In this episode of The Feel Good Effect, Jessica Murnane is sharing tactical strategies for how to have more good days!
Listen in to the episode or read the article to learn her made-for-real-life tips.
how to have more good days with jessica murnane
Who couldn’t use more good days? I feel like a lot of us find ourselves struggling just a little bit right now – so this episode with Jessica Murnane is arriving at the perfect time.
You may know that Jessica & I both have endometriosis (or “endo” for short) – a condition which affects 1 in 10 women. We talk about what it’s like to live with a chronic health condition, but the tools we share are for anyone who wants to live a happier, healthier life. This conversation left me feeling empowered & with hope for more good days ahead. Hope it does the same for you too!
“There are a lot of ways that we can do mindfulness and stress-management that is not sitting & meditating or going to yoga”.
meet guest: jessica murnane
For Jessica, writing a book about endo brought up a lot of stuff. Those of you with any sort of autoimmune or other chronic health condition may be able to relate to that experience. She had gotten very good at compartmentalizing that part of her life. So when she started really diving into it and accepting it, it felt overwhelming and traumatic. It’s something that is not in our control – which is difficult, especially for people who are big achievers.
Endo is an invisible, women’s health condition. For those of us who live with it, it can feel like something other people around us have to be reminded of. It’s not as easy for others to see how much work goes into managing the pain that comes with it. For so many out there with chronic health conditions – you don’t want your condition to be an impact on others in your life. And yet, at the same time, it’s also such a problem when people don’t know what’s going on in your body. The symptoms can be inconsistent, too, having several good days and then suddenly a bad day, which can be confusing for others to know what is happening.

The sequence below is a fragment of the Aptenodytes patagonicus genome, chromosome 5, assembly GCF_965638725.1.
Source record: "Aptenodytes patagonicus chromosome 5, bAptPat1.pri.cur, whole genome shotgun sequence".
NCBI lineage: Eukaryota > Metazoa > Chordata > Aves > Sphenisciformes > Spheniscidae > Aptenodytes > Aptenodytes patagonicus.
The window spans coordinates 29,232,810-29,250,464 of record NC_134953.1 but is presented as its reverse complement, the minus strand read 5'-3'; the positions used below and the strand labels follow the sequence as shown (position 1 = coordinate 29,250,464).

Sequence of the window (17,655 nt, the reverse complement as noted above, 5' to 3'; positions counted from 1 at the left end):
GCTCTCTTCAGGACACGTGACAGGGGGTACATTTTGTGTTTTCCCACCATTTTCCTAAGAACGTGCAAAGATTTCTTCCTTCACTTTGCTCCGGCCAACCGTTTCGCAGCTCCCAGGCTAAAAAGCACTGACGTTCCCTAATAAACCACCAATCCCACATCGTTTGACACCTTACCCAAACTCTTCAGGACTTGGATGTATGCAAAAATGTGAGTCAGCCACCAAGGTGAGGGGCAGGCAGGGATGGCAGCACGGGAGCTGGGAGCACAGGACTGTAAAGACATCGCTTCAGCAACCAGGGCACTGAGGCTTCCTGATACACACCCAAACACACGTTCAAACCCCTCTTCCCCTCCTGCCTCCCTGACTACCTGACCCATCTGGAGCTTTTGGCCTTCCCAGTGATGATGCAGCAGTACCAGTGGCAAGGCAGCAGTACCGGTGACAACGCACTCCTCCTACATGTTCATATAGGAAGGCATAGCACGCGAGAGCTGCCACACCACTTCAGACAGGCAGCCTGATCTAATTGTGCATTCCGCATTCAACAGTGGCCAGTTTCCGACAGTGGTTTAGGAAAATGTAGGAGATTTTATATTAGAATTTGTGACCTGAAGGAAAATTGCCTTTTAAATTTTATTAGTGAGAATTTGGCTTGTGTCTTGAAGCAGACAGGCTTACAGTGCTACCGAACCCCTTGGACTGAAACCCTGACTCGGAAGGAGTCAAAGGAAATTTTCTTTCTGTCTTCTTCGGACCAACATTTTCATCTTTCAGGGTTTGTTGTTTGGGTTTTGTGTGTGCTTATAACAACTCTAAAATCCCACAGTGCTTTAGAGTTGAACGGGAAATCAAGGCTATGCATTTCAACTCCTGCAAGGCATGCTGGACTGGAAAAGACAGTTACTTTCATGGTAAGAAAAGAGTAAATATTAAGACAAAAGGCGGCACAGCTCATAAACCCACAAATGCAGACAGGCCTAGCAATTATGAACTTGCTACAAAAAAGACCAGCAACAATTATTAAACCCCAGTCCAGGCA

Whether you have endo or not, the tips in this episode are truly universally applicable. A lot of Jessica’s book is about accepting where you are, defining what your “best” is, fostering self-compassion, and building better stress management practices. Things we can all benefit from having a refresher on.
We’ve all been physically, emotionally, mentally affected by this year, and these ideas will benefit anyone trying to be a human in a difficult world.
“The wellness world is amazing but I just don’t think that is a reality for a majority of the United States”.
a feel-good toolkit
In Know Your Endo, Jessica lays out five foundational tools in addition to several other tools like practices from Chinese medicine, lymphatic work, pelvic floor therapy, and other areas you might need help with. But these foundational tools are things you can do on your own in your home.